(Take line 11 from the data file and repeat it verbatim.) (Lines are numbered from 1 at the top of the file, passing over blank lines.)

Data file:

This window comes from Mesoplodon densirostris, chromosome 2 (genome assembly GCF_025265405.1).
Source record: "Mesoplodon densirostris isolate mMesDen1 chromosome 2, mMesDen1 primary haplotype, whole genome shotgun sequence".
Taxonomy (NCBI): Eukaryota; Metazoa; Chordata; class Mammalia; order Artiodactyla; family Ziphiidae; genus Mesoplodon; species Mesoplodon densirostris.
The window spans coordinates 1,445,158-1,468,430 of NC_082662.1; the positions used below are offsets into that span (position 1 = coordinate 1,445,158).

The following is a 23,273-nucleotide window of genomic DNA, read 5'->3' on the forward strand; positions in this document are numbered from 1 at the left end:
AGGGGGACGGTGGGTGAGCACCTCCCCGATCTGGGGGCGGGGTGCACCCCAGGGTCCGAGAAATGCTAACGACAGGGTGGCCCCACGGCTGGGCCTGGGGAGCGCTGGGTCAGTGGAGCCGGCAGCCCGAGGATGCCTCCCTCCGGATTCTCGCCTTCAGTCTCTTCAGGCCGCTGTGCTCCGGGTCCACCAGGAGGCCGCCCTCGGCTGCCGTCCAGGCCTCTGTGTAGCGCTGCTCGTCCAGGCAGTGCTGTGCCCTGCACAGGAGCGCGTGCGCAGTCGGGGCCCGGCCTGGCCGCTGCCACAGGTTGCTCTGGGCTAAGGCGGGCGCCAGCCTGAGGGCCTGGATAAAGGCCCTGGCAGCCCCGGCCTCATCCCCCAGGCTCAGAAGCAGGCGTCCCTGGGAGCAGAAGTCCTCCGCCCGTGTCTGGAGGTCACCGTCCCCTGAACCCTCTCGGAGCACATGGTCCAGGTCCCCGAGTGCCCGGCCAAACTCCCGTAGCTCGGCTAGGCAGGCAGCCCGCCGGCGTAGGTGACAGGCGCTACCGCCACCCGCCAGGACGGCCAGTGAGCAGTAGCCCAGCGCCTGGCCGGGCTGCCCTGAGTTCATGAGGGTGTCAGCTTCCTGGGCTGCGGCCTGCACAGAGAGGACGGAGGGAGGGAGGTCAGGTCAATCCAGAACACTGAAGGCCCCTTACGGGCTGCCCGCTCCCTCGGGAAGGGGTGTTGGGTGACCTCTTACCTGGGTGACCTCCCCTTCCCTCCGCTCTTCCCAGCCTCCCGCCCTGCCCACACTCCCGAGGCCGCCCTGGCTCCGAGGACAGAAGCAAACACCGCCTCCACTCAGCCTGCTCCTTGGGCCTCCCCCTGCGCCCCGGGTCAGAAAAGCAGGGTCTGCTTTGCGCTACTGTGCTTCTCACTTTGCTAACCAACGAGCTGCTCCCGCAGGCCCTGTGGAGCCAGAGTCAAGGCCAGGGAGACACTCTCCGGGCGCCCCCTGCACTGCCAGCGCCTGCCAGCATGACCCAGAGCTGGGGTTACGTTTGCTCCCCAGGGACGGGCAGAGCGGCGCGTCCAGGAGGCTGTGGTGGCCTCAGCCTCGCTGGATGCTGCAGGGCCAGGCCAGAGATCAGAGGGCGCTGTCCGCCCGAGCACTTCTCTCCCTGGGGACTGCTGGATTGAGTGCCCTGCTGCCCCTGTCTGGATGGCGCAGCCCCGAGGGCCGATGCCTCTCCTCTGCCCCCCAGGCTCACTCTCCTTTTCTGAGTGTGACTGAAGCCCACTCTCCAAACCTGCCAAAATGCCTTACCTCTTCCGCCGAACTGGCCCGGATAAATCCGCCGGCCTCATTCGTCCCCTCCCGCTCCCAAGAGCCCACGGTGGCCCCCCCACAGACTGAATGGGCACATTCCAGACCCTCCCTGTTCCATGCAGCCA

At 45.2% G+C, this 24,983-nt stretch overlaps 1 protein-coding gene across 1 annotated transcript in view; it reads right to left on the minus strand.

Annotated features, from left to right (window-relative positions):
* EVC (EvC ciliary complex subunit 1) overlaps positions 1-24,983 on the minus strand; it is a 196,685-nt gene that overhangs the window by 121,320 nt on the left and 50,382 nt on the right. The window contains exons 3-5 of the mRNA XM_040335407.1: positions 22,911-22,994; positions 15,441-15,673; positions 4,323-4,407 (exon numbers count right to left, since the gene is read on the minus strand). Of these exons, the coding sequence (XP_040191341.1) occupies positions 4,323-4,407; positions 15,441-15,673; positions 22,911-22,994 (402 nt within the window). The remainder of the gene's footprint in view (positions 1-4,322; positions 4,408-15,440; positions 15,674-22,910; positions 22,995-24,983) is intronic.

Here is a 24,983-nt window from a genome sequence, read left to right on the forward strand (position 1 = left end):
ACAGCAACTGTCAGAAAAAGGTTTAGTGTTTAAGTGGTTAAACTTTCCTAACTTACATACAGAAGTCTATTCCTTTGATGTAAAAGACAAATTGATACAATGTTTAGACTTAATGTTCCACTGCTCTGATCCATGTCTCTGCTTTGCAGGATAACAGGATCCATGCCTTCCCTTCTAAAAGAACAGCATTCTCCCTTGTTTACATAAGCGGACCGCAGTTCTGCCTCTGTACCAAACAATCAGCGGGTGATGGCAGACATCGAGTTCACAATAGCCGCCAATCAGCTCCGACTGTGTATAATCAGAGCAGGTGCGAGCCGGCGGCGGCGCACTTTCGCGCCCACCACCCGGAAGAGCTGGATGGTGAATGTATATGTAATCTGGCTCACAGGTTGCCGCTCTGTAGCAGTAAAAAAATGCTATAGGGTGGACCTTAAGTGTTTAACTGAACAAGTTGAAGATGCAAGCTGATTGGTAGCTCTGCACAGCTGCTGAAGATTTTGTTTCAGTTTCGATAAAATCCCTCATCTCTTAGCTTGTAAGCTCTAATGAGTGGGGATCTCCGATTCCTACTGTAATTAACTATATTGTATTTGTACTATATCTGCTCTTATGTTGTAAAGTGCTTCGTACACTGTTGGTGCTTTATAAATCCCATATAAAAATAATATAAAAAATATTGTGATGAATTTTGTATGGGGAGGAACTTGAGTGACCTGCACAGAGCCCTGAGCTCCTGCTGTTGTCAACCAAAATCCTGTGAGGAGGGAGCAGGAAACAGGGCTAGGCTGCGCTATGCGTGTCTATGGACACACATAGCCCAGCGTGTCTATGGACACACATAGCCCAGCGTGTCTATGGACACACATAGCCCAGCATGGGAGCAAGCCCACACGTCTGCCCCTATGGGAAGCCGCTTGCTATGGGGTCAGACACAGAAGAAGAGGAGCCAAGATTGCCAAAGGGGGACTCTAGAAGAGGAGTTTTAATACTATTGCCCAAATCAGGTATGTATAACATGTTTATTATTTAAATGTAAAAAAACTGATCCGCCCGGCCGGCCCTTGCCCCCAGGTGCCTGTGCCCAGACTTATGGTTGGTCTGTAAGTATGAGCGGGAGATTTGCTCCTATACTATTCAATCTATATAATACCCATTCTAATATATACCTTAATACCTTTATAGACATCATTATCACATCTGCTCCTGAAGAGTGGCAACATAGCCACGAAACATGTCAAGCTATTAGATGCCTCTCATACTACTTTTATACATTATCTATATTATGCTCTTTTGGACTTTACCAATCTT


ACAGCAACTGTCAGAAAAAGGTTTAGTGTTTAAGTGGTTAAACTTTCCTAACTTACATACAGAAGTCTATTCCTTTGATGTAAAAGACAAATTGATACAATGTTTAGACTTAATGTTCCACTGCTCTGATCCATGTCTCTGCTTTGCAGGATAACAGGATCCATGCCTTCCCTTCTAAAAGAACAGCATTCTCCCTTGTTTACATAAGCGGACCGCAGTTCTGCCTCTGTACCAAACAATCAGCGGGTGATGGCAGACATCGAGTTCACAATAGCCGCCAATCAGCTCCGACTGTGTATAATCAGAGCAGGTGCGAGCCGGCGGCGGCGCACTTTCGCGCCCACCACCCGGAAGAGCTGGATGGTGAATGTATATGTAATCTGGCTCACAGGTTGCCGCTCTGTAGCAGTAAAAAAATGCTATAGGGTGGACCTTAAGTGTTTAACTGAACAAGTTGAAGATGCAAGCTGATTGGTAGCTCTGCACAGCTGCTGAAGATTTTGTTTCAGTTTCGATAAAATCCCTCATCTCTTAGCTTGTAAGCTCTAATGAGTGGGGATCTCCGATTCCTACTGTAATTAACTATATTGTATTTGTACTATATCTGCTCTTATGTTGTAAAGTGCTTCGTACACTGTTGGTGCTTTATAAATCCCATATAAAAATAATATAAAAAATATTGTGATGAATTTTGTATGGGGAGGAACTTGAGTGACCTGCACAGAGCCCTGAGCTCCTGCTGTTGTCAACCAAAATCCTGTGAGGAGGGAGCAGGAAACAGGGCTAGGCTGCGCTATGCGTGTCTATGGACACACATAGCCCAGCGTGTCTATGGACACACATAGCCCAGCGTGTCTATGGACACACATAGCCCAGCATGGGAGCAAGCCCACACGTCTGCCCCTATGGGAAGCCGCTTGCTATGGGGTCAGACACAGAAGAAGAGGAGCCAAGATTGCCAAAGGGGGACTCTAGAAGAGGAGTTTTAATACTATTGCCCAAATCAGGTATGTATAACATGTTTATTATTTAAATGTAAAAAAACTGATCCGCCCGGCCGGCCCTTGCCCCCAGGTGCCTGTGCCCAGACTTATGGTTGGTCTGTAAGTATGAGCGGGAGATTTGCTCCTATACTATTCAATCTATATAATACCCATTCTAATATATACCTTAATACCTTTATAGACATCATTATCACATCTGCTCCTGAAGAGTGGCAACATAGCCACGAAACATGTCAAGCTATTAGATGCCTCTCATACTACTTTTATACATTATCTATATTATGCTCTTTTGGACTTTACCAATCTT